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Phelps/My Turn: Why I want to scream

If I were a political cartoonist, I would draw a representation of “The Scream,” by Edvard Munch with a thought balloon saying, “Oh no, another art program axed!” It would perfectly express the “angst” the committee eliminating the art program at Franklin County Technical School wanted to avoid if parents knew what was on the hidden agenda. Are you able to visualize what it might look like? If not, you may not have had an art or art history course to teach you the developmental skills necessary to see it in your mind’s eye.

The Tech School exists because we citizens and taxpayers of Franklin County recognize that many children need different options as well as the core requirements of the traditional high school, options that allow hands-on experience in mastering skills applicable to specific trades. The elimination of the art program, cuts off development of essential skills necessary for ALL of the trades being taught there, skills that make neural connections between the left and right sides of the brain, and allow for a more complete education, ones that includes creative thinking, visualizing the large as well as the small picture, problem solving, imagining the possibilities and producing a product.

Builders need to visualize the completed project as well as the minute details, and are required to present drawings to acquire permits. Renovators need to be able to problem-solve around unexpected obstacles. Landscape designers need to know color theory as well as design. We see this all the time on TV shows like “Property Brothers” or “Love It or Leave It.” Designers on “Project Runway” must quickly draw their creations on tablets, bakers on “Cake Boss” must create their client’s vision and chefs on “Top Chef” must present a visually appealing dish as well as create the perfect ambiance in a dining establishment.

The Tech School in its promotional booklet boasts a graduate accepted at Mass. College of Art, and answers frequently asked questions” about what art and music courses are available to prospective creative students. What will their answer be now? They are even eliminating the art room where a potential art club might find a space to work. Be prepared parents of students interested in music, you may be on the chopping block next year if transportation costs increase again.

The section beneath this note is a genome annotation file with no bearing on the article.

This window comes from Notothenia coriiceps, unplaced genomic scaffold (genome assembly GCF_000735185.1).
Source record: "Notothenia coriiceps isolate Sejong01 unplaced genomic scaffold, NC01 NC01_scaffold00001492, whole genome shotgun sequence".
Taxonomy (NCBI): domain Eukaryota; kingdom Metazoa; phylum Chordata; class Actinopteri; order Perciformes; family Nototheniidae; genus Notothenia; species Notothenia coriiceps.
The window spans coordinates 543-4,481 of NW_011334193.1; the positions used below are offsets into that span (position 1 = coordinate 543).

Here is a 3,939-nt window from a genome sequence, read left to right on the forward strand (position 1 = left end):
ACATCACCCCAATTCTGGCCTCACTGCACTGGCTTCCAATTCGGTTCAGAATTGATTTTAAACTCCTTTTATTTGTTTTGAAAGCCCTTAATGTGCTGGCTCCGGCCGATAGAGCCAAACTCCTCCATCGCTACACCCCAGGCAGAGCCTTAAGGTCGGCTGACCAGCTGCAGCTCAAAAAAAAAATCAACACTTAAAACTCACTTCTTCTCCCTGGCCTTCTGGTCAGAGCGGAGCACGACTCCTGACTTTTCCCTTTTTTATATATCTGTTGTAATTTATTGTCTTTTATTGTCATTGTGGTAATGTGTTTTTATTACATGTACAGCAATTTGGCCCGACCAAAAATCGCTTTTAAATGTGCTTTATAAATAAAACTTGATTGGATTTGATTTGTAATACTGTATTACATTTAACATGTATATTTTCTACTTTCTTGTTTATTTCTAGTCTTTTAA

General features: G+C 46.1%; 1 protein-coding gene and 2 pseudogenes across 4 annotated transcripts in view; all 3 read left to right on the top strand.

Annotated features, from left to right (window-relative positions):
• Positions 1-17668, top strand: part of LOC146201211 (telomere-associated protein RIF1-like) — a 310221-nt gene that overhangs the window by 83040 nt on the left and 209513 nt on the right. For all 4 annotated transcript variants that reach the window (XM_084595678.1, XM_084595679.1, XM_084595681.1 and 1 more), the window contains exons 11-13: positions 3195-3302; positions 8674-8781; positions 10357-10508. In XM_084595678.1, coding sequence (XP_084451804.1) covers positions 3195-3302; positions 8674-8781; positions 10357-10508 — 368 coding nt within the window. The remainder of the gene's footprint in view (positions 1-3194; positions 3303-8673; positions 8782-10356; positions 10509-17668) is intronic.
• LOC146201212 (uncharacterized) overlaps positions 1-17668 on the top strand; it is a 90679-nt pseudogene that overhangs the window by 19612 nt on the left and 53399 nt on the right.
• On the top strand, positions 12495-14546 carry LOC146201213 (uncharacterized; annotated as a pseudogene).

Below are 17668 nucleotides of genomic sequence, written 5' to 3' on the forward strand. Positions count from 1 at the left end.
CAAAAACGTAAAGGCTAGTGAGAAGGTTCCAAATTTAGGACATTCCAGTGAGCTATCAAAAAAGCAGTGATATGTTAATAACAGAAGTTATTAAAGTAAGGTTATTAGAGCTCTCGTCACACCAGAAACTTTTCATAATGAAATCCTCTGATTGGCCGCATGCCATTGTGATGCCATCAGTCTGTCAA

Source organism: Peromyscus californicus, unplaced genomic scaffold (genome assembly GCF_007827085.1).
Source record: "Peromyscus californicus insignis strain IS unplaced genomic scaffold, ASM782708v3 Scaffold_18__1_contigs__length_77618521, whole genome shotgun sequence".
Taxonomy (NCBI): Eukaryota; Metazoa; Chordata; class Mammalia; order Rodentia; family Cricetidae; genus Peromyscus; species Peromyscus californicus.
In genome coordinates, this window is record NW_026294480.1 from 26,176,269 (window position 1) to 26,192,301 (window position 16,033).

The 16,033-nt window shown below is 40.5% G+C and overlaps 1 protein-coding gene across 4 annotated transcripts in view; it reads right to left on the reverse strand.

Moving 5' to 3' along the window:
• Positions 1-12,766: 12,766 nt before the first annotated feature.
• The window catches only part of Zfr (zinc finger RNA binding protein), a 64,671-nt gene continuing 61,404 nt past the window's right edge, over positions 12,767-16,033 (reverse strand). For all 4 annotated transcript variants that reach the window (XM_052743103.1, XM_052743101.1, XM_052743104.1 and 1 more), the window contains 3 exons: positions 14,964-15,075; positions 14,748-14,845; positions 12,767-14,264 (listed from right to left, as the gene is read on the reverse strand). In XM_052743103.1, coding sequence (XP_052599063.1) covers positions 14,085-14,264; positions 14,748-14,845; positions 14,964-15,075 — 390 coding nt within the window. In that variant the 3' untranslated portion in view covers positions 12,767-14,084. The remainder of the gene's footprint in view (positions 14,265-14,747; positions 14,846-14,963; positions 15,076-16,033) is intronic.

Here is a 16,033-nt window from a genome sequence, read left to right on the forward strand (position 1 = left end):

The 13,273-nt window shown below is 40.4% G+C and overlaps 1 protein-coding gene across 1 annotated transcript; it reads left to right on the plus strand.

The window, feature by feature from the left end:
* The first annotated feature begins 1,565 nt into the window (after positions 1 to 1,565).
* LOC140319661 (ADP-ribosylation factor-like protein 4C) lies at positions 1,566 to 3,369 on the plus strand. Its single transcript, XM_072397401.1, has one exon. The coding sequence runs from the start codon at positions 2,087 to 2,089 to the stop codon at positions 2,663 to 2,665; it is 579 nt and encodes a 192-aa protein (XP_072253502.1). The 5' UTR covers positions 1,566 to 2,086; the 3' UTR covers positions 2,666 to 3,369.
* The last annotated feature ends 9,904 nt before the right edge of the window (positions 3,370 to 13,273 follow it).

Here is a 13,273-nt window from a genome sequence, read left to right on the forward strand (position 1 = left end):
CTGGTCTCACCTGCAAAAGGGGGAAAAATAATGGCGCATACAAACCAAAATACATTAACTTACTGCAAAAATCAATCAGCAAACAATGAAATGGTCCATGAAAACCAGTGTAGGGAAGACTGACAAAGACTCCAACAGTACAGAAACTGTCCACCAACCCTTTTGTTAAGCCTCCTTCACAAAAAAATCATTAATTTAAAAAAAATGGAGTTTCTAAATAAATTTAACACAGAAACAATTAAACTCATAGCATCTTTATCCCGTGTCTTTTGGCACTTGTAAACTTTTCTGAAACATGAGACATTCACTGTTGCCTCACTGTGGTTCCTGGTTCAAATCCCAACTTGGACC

Where do you, citizens of Franklin County, spend your disposable income? Do you go to a movie, attend a play or concert, buy new clothes or go out to eat? All these activities require art and design. Just look at the Arts and Entertainment section of The Recorder to see how much income is generated by the arts.

The state awards grants to River Culture and Fostering the Arts and Culture in Franklin County. Local Cultural Council grants help to support programs in each town. Greenfield Community College has a vibrant arts program, and Artspace offers workshops for children and adults for a fee. Art is a vital resource and income generator to Franklin County.

Creative thinking, invention and innovation are what differentiate American businesses from those of countries such as Japan and China, where thinking out of the box is discouraged, where the nail that sticks up gets hammered down. These countries focus on the STEM subjects of science, technology, engineering and math, and our county, fearful of their competitive excellence in those subjects, has been following suit.

There is an outcry from leaders such a John Maeda, former professor at MIT and former president of Rhode Island School of Design, who realize art needs to be added to make the acronym STEAM, where a new American Dream fueled by the passion to create, brings new creative leaders and jobs to American workers in the 21st century and beyond.

My hope is that “The Scream” now comes from the parents and the communities served by the Tech School, and the committee removes their hands from their ears and restores the art program.

Beverly Phelps, a Bernardston resident, is president of the Deerfield Valley Art Association, established in 1931 to foster the arts and artists of western Massachusetts.

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